Mesenchymal stem cells from CD34(-) human umbilical cord blood.Transfus Med. 2010 Jun; 20(3):178-84.TM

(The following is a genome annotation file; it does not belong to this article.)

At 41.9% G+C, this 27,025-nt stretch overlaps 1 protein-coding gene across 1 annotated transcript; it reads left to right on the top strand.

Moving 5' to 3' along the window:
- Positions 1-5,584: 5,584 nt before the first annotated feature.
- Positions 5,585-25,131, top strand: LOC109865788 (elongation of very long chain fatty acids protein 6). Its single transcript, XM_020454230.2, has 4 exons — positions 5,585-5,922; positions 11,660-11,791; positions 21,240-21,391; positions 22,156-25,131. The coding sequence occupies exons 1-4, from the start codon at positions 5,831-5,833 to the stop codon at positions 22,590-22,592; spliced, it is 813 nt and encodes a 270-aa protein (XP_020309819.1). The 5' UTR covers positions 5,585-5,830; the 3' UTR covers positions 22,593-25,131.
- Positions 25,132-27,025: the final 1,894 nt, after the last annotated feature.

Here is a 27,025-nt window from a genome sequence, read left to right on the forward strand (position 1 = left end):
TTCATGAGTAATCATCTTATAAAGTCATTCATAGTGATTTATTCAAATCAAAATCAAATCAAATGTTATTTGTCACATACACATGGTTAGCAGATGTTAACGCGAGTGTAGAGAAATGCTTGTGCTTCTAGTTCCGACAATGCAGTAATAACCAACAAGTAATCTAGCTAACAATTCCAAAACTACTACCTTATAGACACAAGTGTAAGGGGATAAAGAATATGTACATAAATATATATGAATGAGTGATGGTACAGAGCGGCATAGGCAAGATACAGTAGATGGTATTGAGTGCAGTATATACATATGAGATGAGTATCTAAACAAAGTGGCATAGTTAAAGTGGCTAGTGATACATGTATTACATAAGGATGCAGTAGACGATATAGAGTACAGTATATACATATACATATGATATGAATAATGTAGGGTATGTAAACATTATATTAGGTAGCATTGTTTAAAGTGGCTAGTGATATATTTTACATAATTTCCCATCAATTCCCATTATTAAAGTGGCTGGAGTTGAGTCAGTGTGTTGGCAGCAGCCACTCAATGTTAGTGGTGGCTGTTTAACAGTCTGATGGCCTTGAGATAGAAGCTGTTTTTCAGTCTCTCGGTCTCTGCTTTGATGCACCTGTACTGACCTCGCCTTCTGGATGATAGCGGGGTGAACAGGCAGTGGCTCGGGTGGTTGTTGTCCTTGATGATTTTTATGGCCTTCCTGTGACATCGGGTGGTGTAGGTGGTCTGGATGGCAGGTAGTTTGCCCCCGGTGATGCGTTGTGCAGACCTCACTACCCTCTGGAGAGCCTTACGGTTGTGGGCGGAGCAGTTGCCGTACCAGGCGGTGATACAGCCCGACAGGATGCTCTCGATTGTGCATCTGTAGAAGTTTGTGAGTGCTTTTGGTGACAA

Umbilical cord blood (UCB) is well known to be a rich source of stem cells especially for haematopoietic stem cells (HSCs). Recently, mesenchymal stem cells (MSCs) have also been shown to exist in cord blood. Although MSCs have been described by a subset of surface antigens after expansion, little is known about the cell surface phenotype of undifferentiated MSCs. The aim of this study therefore was to clarify whether undifferentiated MSCs are resident among CD34(-) UCB cells. CD34(+) cells were separated from UCB mononuclear cells (MNCs) by magnetic sorting and the CD34(-) cell fractions were cultured in Dulbecco's modified Eagle's medium (DMEM) with 10% foetal calf serum (FCS) and basic-fibroblast growth factor. Isolated CD34(+) cells were also cultured in the same medium. Adherent fibroblast-like cells at passage 3-4 were analyzed by fluorescence-activated cell sorting (FACS) for MSC marker expression , and standard adipogenic, osteogenic and chondrogenic assays were used to investigate their differentiation potentials. After 4-5 weeks in culture, the cells from the CD34(-) fraction became confluent with flat and fibroblast-like morphology. These cells were positively stained for the mesenchymal cell markers CD29, CD73 and CD105. In adipogenic differentiation, the cells showed oil red O positive and expressed FABP4, adipsin and proliferation-activated receptor gamma-2 (PPARgamma2 genes) associated with adipogenesis. In osteogenic differentiation, calcium accumulation and osteocalcin were detected. The cells grown in chondrogenic conditions were positively stained for human aggrecan and expressed collagen type II and Sox-9 genes. In contrast, cells from the CD34(+) fraction failed to generate any cells with MSC morphology under the same culture conditions. Our results showed that UCB contained MSCs which are only resident in the CD34(-) fraction. The MSCs could be induced to differentiate into at least three lineage cell types, adipocytes, osteoblasts and chondrocytes.